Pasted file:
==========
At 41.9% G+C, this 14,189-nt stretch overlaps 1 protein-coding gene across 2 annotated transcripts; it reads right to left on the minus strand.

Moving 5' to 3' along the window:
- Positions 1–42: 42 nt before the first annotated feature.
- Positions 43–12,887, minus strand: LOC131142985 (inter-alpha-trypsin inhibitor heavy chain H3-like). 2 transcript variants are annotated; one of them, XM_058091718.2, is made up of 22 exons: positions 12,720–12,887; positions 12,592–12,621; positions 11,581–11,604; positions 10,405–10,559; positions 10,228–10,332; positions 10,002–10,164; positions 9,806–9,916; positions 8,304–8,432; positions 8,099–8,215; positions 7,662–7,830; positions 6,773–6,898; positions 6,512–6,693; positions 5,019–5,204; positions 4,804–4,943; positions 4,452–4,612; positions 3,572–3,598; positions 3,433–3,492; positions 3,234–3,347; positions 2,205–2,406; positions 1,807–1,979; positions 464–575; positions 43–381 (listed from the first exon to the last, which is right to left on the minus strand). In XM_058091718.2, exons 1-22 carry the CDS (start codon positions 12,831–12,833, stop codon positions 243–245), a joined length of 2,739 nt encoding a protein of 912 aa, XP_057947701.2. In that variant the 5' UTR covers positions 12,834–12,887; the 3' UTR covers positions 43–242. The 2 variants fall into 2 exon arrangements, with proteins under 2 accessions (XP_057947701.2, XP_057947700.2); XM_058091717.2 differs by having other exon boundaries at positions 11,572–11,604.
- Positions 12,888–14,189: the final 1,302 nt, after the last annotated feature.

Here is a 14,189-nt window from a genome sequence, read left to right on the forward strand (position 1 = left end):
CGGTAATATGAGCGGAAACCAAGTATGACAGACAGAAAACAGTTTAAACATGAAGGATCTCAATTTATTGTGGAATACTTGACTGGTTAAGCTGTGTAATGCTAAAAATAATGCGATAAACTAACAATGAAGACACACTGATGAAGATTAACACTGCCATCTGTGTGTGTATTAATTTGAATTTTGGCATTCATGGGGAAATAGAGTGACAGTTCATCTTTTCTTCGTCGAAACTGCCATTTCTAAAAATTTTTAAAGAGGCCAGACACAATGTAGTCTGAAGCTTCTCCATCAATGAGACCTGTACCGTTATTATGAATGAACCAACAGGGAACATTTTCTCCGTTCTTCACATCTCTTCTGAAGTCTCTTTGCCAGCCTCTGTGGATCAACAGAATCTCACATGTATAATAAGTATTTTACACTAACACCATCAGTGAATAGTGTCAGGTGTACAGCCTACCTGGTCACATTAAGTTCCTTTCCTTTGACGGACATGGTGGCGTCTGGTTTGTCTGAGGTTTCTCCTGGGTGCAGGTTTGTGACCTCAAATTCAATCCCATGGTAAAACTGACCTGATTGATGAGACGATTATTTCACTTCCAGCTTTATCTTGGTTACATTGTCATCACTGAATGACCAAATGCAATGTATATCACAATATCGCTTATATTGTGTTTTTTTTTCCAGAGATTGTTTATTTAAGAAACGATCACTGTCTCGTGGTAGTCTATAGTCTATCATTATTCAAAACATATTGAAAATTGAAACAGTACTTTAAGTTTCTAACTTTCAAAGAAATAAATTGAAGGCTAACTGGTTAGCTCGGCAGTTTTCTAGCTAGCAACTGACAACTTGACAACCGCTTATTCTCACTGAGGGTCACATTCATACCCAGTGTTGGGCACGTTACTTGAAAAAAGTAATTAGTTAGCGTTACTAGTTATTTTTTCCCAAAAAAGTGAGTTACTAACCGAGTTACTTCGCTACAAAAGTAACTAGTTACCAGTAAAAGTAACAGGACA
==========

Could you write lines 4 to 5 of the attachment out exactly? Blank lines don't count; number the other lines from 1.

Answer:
- Positions 43–12,887, minus strand: LOC131142985 (inter-alpha-trypsin inhibitor heavy chain H3-like). 2 transcript variants are annotated; one of them, XM_058091718.2, is made up of 22 exons: positions 12,720–12,887; positions 12,592–12,621; positions 11,581–11,604; positions 10,405–10,559; positions 10,228–10,332; positions 10,002–10,164; positions 9,806–9,916; positions 8,304–8,432; positions 8,099–8,215; positions 7,662–7,830; positions 6,773–6,898; positions 6,512–6,693; positions 5,019–5,204; positions 4,804–4,943; positions 4,452–4,612; positions 3,572–3,598; positions 3,433–3,492; positions 3,234–3,347; positions 2,205–2,406; positions 1,807–1,979; positions 464–575; positions 43–381 (listed from the first exon to the last, which is right to left on the minus strand). In XM_058091718.2, exons 1-22 carry the CDS (start codon positions 12,831–12,833, stop codon positions 243–245), a joined length of 2,739 nt encoding a protein of 912 aa, XP_057947701.2. In that variant the 5' UTR covers positions 12,834–12,887; the 3' UTR covers positions 43–242. The 2 variants fall into 2 exon arrangements, with proteins under 2 accessions (XP_057947701.2, XP_057947700.2); XM_058091717.2 differs by having other exon boundaries at positions 11,572–11,604.
- Positions 12,888–14,189: the final 1,302 nt, after the last annotated feature.